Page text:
In response to COVID-19, Hang is implementing online payment with PayPal and an online ordering system. He’ll pay about $35 per month for his own page on Online Farm Markets, a website designed to manage farm sales direct to consumers. Hang’s customers will be able to pick their orders up at the Fulton and Kingfield farmers markets where he sells his produce, or Hang will deliver to them. If all goes well this season, Hang plans to keep using these online methods.
Hang likes the idea of online payment and orders because they’re largely contactless. The challenge, he said, is that “you have to run the online store, prep your produce, and get ready for the farmers market.” It’s a lot of work, especially for a small farmer who manages most aspects of the business alone.
Guenther thinks a lot of producers like Hang will keep using their online payment and ordering systems. She also thinks markets will keep up with some of the new measures they’re implementing this season. Options like pre-orders and drive-through pickups are convenient for consumers, and likely something they’ll continue to want. Besides, the online systems that make these options possible require significant investment to get started, so it makes sense to continue using them once they’re in place.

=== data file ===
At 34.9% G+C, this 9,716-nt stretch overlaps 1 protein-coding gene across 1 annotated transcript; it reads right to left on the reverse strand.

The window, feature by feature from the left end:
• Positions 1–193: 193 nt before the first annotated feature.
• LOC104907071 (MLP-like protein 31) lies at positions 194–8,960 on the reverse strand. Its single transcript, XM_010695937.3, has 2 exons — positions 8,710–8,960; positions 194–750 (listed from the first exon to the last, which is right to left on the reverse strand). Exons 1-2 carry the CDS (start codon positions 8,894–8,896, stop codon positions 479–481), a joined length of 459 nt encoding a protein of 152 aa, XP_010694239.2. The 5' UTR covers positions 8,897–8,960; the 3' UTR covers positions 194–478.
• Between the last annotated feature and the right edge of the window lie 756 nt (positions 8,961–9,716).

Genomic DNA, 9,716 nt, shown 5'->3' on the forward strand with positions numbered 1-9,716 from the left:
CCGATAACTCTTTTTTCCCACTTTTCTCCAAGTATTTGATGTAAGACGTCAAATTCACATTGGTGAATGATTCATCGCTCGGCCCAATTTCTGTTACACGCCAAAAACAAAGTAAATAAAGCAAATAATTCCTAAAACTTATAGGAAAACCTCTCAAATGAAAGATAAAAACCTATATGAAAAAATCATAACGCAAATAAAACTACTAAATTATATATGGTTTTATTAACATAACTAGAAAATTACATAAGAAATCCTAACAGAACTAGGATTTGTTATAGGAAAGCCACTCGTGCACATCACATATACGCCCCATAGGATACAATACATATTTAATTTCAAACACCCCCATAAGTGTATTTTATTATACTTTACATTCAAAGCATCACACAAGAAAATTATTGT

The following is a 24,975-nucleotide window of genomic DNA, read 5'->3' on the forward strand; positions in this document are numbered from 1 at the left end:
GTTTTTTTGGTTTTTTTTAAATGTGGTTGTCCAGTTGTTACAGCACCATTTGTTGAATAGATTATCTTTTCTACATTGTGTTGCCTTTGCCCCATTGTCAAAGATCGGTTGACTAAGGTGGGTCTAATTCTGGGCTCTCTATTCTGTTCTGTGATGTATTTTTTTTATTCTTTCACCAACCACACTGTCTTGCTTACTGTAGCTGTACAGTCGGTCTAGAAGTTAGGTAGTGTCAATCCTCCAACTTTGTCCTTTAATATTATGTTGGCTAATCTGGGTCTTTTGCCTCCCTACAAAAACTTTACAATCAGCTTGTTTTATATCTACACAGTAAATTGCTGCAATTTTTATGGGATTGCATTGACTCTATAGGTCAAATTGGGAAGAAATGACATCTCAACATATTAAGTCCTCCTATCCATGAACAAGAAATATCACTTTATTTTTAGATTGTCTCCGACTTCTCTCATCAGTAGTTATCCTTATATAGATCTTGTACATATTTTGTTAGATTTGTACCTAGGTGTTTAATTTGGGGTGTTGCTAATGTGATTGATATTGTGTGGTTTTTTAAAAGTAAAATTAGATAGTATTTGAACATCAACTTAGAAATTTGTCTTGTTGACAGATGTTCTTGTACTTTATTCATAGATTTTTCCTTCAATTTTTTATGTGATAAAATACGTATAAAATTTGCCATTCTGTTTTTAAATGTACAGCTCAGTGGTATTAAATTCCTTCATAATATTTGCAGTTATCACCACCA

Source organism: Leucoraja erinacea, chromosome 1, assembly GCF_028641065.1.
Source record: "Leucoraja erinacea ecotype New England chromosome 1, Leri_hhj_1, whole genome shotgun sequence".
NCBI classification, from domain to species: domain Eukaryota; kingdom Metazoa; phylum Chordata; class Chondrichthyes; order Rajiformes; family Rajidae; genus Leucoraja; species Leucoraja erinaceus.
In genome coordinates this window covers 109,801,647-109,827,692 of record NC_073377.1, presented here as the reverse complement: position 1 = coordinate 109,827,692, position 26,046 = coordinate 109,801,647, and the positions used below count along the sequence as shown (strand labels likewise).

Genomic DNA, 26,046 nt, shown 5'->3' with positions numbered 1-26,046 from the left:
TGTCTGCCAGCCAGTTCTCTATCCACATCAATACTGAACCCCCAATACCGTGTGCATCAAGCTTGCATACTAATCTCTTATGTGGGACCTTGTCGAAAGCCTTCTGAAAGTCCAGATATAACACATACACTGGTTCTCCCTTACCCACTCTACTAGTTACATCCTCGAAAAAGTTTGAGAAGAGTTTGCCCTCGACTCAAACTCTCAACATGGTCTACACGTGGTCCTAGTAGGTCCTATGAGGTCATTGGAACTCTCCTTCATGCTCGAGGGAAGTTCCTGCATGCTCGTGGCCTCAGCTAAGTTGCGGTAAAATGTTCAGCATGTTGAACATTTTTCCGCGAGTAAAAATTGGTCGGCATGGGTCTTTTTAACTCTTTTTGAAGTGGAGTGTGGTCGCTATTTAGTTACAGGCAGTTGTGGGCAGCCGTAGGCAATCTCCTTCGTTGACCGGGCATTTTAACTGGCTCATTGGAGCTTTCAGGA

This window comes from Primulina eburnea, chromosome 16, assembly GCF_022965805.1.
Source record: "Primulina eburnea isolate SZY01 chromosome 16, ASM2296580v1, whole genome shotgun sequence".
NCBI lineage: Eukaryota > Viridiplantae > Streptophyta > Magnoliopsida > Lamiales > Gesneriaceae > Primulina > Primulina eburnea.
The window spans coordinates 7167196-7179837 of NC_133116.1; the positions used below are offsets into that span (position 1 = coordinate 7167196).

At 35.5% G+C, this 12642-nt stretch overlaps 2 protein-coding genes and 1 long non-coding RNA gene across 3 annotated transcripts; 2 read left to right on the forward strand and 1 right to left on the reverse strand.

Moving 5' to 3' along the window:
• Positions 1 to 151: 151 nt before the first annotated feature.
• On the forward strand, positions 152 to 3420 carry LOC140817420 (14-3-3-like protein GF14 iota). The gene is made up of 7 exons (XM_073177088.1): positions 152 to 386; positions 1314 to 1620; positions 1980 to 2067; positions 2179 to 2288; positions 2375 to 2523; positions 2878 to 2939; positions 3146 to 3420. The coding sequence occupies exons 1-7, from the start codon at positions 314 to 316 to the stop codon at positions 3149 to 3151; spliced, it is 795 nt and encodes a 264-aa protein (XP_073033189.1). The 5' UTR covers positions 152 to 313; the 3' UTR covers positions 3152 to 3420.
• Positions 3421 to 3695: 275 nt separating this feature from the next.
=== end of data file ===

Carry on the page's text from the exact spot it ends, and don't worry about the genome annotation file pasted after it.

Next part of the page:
Not all farmers are able to make the transition to online orders and payment. Hang knows older Hmong producers, especially, are having trouble moving their business online.
Xiong says that the transition to online business has been challenging for many of the producers who work with HAFA. “A lot of the farmers are not as tech-savvy,” she said. HAFA is providing resources and training to farmers and their families about online ordering and payment, but there are still language and technology barriers.
“I think they’ve come to terms with the realization that they can only do so much,” Xiong said.
Some Hmong producers also have come to Xiong and other HAFA staff with questions about crop planning. They’re not sure whether to expect greater demand as more people show an interest in local foods, or less demand if they can’t offer the online payment and ordering that many consumers want.